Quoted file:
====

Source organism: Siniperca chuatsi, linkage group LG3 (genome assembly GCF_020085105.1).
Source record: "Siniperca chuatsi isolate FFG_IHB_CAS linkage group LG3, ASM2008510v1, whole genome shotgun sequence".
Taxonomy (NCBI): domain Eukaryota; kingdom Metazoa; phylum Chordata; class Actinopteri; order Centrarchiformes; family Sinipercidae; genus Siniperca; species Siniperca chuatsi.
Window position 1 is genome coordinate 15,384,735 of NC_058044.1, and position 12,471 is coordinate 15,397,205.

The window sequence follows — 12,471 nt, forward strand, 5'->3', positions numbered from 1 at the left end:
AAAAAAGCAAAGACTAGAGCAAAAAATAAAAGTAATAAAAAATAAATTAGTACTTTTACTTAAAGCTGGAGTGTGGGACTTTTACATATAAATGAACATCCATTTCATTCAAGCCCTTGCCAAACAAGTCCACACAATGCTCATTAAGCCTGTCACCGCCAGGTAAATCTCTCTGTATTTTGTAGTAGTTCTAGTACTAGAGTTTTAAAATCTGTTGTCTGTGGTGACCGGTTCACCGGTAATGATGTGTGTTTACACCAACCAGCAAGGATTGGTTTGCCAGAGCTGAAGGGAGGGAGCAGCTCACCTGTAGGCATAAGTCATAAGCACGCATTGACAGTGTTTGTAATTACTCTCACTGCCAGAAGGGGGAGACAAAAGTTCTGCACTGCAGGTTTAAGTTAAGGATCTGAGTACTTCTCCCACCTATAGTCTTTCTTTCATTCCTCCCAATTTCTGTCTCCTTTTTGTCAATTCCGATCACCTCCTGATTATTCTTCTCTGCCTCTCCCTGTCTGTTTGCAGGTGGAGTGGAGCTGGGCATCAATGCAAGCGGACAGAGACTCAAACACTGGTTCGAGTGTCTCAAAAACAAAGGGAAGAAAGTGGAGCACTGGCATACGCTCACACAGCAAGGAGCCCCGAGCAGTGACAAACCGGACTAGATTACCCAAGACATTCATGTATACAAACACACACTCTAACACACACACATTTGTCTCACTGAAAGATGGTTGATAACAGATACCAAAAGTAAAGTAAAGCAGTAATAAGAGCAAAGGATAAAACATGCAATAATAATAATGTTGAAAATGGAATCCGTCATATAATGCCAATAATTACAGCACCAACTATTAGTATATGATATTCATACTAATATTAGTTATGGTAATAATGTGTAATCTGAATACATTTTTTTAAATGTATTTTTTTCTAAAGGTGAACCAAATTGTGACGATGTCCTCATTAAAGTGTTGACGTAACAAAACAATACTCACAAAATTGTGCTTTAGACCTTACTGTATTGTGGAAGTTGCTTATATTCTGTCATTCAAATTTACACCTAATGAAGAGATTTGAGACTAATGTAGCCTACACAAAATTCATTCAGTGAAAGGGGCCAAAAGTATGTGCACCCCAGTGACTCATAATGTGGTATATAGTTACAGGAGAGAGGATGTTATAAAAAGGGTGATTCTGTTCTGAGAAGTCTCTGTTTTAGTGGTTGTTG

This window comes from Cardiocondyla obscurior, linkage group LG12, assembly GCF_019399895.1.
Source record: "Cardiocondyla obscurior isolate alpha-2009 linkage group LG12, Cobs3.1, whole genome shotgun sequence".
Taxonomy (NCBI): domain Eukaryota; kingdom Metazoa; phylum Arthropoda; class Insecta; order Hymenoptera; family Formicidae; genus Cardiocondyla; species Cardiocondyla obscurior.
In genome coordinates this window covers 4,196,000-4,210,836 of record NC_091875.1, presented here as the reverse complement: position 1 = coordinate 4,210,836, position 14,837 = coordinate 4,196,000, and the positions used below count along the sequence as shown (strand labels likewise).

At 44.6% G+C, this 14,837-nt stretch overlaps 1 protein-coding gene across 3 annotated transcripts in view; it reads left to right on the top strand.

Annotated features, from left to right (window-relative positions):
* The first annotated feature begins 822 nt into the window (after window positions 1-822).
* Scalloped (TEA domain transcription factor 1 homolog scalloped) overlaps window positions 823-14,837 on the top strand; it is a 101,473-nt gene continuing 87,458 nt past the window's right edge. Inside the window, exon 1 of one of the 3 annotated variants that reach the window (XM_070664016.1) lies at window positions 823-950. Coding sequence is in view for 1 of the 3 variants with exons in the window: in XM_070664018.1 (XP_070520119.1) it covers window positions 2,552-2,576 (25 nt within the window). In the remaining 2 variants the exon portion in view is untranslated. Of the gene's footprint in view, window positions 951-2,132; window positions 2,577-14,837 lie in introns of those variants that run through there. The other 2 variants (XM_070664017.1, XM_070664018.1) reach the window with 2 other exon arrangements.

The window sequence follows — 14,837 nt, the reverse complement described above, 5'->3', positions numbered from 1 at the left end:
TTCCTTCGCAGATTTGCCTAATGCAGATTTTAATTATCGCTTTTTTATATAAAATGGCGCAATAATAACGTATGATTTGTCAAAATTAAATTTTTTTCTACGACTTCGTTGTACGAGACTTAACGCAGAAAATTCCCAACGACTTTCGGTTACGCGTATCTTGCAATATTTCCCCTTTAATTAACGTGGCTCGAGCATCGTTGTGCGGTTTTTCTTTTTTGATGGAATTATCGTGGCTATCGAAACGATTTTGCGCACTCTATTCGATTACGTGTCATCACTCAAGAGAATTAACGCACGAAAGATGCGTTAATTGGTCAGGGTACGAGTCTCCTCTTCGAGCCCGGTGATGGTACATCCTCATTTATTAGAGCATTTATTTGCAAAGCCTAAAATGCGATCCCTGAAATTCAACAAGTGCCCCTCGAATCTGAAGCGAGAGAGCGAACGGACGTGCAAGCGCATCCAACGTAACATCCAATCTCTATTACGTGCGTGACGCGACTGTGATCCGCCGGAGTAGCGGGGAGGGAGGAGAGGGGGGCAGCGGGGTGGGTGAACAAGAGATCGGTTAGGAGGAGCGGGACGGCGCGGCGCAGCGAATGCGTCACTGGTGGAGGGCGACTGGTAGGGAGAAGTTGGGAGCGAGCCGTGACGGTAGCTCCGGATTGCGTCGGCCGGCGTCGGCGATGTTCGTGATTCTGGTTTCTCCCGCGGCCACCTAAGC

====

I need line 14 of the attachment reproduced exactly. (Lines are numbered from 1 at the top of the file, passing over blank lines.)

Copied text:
* Scalloped (TEA domain transcription factor 1 homolog scalloped) overlaps window positions 823-14,837 on the top strand; it is a 101,473-nt gene continuing 87,458 nt past the window's right edge. Inside the window, exon 1 of one of the 3 annotated variants that reach the window (XM_070664016.1) lies at window positions 823-950. Coding sequence is in view for 1 of the 3 variants with exons in the window: in XM_070664018.1 (XP_070520119.1) it covers window positions 2,552-2,576 (25 nt within the window). In the remaining 2 variants the exon portion in view is untranslated. Of the gene's footprint in view, window positions 951-2,132; window positions 2,577-14,837 lie in introns of those variants that run through there. The other 2 variants (XM_070664017.1, XM_070664018.1) reach the window with 2 other exon arrangements.